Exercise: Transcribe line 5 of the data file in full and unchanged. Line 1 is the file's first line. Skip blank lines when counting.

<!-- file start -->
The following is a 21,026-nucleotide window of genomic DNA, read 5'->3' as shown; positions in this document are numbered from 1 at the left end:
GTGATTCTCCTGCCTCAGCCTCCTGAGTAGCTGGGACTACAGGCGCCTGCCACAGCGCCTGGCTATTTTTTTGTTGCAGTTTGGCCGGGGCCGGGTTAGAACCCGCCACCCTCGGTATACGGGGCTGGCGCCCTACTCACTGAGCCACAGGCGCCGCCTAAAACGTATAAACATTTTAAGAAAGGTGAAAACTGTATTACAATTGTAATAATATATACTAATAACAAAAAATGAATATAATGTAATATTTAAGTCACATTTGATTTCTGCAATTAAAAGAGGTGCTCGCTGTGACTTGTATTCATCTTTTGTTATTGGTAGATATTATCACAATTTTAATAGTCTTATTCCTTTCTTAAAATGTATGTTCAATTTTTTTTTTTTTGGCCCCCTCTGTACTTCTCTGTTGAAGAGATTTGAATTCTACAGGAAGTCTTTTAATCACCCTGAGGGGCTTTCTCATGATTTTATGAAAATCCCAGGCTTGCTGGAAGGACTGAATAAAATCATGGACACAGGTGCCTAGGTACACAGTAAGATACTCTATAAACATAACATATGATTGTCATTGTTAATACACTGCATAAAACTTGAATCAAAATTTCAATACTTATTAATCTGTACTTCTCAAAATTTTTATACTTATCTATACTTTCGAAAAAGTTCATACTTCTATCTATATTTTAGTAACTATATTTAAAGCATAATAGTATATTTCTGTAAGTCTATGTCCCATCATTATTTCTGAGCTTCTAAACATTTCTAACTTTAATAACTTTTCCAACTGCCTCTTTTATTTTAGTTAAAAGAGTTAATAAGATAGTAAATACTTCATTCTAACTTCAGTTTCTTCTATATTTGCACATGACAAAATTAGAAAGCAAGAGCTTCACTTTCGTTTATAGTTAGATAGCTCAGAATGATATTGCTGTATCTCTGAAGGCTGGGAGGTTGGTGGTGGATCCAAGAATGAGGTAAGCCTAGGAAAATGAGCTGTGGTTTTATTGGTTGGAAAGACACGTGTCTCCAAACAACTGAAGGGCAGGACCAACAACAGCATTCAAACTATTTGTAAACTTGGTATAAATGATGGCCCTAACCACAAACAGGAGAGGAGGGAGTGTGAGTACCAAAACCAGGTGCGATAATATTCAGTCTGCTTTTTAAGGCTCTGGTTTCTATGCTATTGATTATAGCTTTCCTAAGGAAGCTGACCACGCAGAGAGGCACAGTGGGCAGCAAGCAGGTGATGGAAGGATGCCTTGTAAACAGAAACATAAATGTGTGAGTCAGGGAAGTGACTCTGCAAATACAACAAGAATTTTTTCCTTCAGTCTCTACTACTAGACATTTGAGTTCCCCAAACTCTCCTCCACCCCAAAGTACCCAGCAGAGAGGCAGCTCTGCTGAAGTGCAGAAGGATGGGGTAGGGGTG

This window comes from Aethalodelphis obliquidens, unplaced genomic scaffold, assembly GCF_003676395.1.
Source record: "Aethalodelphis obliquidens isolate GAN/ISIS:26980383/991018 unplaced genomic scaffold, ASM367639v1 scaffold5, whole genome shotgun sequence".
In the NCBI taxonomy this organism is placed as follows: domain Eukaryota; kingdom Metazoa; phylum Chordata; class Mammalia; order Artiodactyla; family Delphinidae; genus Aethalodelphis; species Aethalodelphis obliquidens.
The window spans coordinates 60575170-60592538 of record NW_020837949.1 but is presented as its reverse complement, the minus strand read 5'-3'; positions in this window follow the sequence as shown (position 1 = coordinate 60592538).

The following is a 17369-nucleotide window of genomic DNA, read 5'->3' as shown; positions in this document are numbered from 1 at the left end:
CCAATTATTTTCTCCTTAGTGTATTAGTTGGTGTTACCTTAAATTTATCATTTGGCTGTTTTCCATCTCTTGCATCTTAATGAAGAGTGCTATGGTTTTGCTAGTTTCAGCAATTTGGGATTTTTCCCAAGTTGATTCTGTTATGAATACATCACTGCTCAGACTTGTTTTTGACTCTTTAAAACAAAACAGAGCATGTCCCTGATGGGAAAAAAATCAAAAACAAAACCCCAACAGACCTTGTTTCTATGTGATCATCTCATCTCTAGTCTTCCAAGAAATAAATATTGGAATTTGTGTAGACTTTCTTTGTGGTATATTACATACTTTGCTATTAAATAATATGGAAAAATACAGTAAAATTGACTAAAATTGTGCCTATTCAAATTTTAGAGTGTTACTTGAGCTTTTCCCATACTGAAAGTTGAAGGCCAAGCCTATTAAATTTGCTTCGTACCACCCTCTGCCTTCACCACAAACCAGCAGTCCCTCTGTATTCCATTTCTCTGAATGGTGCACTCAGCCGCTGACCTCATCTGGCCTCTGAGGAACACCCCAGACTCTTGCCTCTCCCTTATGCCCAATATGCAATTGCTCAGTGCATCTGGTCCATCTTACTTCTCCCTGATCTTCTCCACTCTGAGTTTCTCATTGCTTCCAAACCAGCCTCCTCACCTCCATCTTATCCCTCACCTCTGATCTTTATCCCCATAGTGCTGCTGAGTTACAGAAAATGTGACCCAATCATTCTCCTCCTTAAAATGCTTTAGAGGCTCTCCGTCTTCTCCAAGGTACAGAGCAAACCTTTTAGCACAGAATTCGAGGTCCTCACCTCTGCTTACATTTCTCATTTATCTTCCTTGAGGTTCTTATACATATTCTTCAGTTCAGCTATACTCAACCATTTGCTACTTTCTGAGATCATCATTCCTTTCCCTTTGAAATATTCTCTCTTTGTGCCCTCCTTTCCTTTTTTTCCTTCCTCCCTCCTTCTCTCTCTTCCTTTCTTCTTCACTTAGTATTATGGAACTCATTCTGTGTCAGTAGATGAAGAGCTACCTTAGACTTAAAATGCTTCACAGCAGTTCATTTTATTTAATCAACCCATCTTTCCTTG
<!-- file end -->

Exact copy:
In the NCBI taxonomy this organism is placed as follows: domain Eukaryota; kingdom Metazoa; phylum Chordata; class Mammalia; order Artiodactyla; family Delphinidae; genus Aethalodelphis; species Aethalodelphis obliquidens.